The Binocular Site

Jasper-Pulaski Fish and Wildlife Area, Indiana

Jasper-Pulaski Fish and Wildlife Area is a nature preserve comprised of approximately 8,062 acres of wetland, upland, and woodland. It is located near the town of Medaryville, Indiana, in the northwestern corner of the state. In the 1930s, the area was a game farm and game preserve. In the 1950s, hunting was allowed on the property, and in 1965, the area was designated a fish and game area. In 1972, it became a fish and wildlife area.

Fishing and hunting are still allowed on the preserve. There are two boat ramps on the main body of water, the Ryan Ditch. Some areas are closed or restricted during waterfowl season, so check with the preserve's main office for more information. Fish such as bluegill, catfish, and largemouth bass can be found in the preserve's waters, but there are minimum size limits for some species. It's best to check fishing regulations before arriving. Commonly hunted game in the preserve include deer, rabbit, squirrel, waterfowl, and wild turkey. State hunting regulations apply and must be followed.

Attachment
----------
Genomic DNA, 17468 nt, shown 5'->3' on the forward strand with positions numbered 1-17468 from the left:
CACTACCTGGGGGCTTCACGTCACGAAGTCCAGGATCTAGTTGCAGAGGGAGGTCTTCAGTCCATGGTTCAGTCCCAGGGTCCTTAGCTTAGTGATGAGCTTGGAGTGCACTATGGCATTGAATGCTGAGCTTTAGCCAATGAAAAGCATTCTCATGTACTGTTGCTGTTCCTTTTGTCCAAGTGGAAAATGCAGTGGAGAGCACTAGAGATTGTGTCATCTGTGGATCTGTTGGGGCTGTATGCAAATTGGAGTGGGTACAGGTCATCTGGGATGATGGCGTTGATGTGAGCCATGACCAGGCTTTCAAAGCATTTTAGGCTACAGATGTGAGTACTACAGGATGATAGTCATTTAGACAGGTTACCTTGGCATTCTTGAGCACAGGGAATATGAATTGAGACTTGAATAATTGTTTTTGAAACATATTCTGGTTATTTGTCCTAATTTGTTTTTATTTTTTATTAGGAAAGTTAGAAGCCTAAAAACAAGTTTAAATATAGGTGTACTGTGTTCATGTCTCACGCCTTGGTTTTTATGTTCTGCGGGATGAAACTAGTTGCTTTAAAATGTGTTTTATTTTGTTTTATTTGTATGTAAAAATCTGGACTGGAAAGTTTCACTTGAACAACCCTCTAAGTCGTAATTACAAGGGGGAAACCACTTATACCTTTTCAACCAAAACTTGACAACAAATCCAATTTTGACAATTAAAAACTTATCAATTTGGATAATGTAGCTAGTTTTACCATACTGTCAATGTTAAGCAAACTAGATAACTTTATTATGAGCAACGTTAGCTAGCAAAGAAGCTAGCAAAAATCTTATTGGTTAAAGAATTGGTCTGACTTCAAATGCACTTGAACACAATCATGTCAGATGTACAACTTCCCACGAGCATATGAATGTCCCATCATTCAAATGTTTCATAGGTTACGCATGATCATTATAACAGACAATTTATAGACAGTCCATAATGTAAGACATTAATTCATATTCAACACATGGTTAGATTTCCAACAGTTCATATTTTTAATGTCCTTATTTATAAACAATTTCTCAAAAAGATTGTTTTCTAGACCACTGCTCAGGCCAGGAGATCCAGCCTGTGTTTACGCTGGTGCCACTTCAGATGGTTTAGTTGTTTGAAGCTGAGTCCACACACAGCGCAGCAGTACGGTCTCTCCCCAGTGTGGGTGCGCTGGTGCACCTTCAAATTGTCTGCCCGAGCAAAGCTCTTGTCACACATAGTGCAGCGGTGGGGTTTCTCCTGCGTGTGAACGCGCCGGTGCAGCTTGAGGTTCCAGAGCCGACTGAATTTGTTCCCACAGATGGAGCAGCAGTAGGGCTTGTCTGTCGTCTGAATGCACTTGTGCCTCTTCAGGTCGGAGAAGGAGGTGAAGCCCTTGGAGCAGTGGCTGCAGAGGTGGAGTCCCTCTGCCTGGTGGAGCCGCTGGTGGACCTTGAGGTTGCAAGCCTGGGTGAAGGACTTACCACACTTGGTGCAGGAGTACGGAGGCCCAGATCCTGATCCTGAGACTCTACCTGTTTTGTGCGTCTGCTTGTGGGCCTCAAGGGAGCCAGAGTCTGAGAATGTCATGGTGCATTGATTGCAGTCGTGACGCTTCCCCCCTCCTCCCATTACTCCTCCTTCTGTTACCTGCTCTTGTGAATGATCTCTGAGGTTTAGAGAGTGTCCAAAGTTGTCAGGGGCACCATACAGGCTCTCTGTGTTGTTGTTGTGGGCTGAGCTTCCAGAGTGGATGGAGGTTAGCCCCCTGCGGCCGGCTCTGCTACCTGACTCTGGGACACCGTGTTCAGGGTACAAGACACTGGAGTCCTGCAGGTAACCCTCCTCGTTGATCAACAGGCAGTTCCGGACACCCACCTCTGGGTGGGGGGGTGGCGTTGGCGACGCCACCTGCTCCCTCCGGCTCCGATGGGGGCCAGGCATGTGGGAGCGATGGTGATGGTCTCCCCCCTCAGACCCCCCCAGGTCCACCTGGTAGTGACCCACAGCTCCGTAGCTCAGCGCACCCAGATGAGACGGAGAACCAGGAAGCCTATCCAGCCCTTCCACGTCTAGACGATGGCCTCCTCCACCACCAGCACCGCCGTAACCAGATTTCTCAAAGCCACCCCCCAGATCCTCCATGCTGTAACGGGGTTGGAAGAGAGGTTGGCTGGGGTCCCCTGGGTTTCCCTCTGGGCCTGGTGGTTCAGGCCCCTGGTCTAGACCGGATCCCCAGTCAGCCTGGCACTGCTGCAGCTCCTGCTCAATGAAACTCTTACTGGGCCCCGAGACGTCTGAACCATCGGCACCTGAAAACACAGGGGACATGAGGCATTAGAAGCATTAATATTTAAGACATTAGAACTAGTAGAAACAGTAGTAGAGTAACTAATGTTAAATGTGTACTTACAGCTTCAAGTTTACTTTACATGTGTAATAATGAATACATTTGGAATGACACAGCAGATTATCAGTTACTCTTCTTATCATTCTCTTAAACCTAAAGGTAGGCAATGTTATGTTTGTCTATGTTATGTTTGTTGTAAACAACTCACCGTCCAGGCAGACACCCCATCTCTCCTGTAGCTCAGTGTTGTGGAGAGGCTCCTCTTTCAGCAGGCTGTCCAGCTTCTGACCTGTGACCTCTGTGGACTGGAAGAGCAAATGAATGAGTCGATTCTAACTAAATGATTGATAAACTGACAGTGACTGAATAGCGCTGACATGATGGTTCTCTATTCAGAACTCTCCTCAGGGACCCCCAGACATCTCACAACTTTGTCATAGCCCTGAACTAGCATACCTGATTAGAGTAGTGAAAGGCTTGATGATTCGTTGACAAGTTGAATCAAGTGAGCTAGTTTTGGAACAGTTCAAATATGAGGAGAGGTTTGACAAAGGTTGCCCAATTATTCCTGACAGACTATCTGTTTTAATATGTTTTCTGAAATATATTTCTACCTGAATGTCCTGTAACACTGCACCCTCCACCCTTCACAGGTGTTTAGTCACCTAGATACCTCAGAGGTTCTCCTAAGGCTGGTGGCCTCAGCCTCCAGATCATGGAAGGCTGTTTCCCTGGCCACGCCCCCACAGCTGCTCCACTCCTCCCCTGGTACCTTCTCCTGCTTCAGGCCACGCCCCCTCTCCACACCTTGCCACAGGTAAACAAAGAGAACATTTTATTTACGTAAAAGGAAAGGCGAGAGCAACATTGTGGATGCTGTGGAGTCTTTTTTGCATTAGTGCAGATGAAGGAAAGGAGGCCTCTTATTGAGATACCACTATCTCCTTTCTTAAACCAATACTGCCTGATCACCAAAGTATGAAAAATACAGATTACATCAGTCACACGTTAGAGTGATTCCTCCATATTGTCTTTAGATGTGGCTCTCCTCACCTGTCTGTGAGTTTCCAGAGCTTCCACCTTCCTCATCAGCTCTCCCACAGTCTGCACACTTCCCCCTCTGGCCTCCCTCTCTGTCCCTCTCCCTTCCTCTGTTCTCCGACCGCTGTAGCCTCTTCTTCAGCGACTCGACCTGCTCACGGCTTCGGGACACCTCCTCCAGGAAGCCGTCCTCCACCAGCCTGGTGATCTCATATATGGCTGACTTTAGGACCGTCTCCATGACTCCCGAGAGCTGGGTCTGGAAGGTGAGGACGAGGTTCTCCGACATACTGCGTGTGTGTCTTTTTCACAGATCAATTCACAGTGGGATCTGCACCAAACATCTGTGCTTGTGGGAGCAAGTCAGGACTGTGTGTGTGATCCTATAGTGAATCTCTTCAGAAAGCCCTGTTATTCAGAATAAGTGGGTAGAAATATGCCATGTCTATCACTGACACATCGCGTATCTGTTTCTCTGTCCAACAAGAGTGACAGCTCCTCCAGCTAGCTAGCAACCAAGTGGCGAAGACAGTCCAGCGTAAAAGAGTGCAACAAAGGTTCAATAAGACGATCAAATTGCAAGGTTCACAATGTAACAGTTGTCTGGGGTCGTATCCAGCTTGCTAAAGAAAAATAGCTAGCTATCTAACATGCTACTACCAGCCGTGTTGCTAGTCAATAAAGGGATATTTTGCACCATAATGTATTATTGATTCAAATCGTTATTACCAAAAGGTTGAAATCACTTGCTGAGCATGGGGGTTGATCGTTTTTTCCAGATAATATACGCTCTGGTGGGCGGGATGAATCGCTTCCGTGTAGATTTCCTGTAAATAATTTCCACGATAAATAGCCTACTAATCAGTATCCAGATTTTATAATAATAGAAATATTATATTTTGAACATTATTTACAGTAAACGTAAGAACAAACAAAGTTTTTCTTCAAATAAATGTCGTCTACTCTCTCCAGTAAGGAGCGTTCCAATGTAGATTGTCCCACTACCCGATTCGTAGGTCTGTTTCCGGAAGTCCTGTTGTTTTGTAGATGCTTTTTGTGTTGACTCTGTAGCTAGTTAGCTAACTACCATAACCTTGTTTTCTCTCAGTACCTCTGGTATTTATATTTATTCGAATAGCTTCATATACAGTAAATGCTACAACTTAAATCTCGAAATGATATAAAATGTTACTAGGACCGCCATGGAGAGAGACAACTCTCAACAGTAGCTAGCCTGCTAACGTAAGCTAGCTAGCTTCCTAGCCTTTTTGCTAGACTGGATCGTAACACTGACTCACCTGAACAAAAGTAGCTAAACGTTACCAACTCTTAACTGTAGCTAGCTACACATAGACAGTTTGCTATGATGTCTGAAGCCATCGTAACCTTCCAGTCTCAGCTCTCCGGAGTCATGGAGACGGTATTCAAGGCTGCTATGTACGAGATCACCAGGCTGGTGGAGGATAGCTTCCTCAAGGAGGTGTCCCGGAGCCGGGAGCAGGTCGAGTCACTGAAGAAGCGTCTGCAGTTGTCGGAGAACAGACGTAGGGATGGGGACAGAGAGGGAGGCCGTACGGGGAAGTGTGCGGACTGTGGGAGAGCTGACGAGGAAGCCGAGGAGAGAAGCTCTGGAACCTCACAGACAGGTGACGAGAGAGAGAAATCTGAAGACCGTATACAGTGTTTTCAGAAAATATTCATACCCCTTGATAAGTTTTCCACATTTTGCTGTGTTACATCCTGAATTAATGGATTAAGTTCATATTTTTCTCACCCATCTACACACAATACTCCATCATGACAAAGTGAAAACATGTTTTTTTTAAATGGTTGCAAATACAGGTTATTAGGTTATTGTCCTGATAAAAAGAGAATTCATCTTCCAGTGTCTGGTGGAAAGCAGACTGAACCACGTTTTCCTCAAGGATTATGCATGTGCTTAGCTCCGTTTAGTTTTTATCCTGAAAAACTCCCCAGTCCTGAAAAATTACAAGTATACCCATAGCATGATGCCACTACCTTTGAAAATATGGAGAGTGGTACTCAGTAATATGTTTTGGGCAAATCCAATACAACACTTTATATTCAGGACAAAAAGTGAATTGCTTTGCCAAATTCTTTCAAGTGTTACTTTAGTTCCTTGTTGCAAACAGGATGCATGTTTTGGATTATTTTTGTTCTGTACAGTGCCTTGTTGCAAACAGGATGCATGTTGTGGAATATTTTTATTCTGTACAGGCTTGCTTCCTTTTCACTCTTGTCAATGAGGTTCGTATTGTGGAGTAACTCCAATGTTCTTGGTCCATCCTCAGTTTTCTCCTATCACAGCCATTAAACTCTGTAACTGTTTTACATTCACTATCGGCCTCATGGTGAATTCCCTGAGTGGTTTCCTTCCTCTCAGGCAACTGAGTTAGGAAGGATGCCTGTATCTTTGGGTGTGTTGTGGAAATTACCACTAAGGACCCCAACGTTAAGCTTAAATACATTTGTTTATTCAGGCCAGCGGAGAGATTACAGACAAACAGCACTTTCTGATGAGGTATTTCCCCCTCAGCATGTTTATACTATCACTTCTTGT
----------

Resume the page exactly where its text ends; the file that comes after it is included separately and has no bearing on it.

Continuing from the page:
Jasper-Pulaski is also an ideal birdwatching area. Large numbers of Canada geese and sandhill cranes can be found in the preserve, especially during fall migration periods. You'll also see several types of ducks, and on occasion, whooping cranes. There are two observation towers which provide optimum views of migrating birds. Visitors must check in before using the towers.

You can find out more about Jasper-Pulaski Fish and Wildlife Area here.

The state bird of Indiana is the Northern Cardinal and you can find a checklist for birding activities in Indiana here.

Photo credit to SwolfeNI8W, used with permission under the creative commons license.

If you've visited Jasper-Pulaski Fish and Wildlife Area, please take the time to share your experience and any tips or insight you have about this Indiana birding location below.

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Average User Rating 

  • Steve Wolfe

    I thoroughly enjoyed my visit to Jasper-Pulaski. Watching and listening to 10-15 thousand sandhill cranes was a remarkable experience. We had a beautiful, sunny morning for our visit, and seeing the birds fly in with that golden light causing them to glow was something I won't soon forget.

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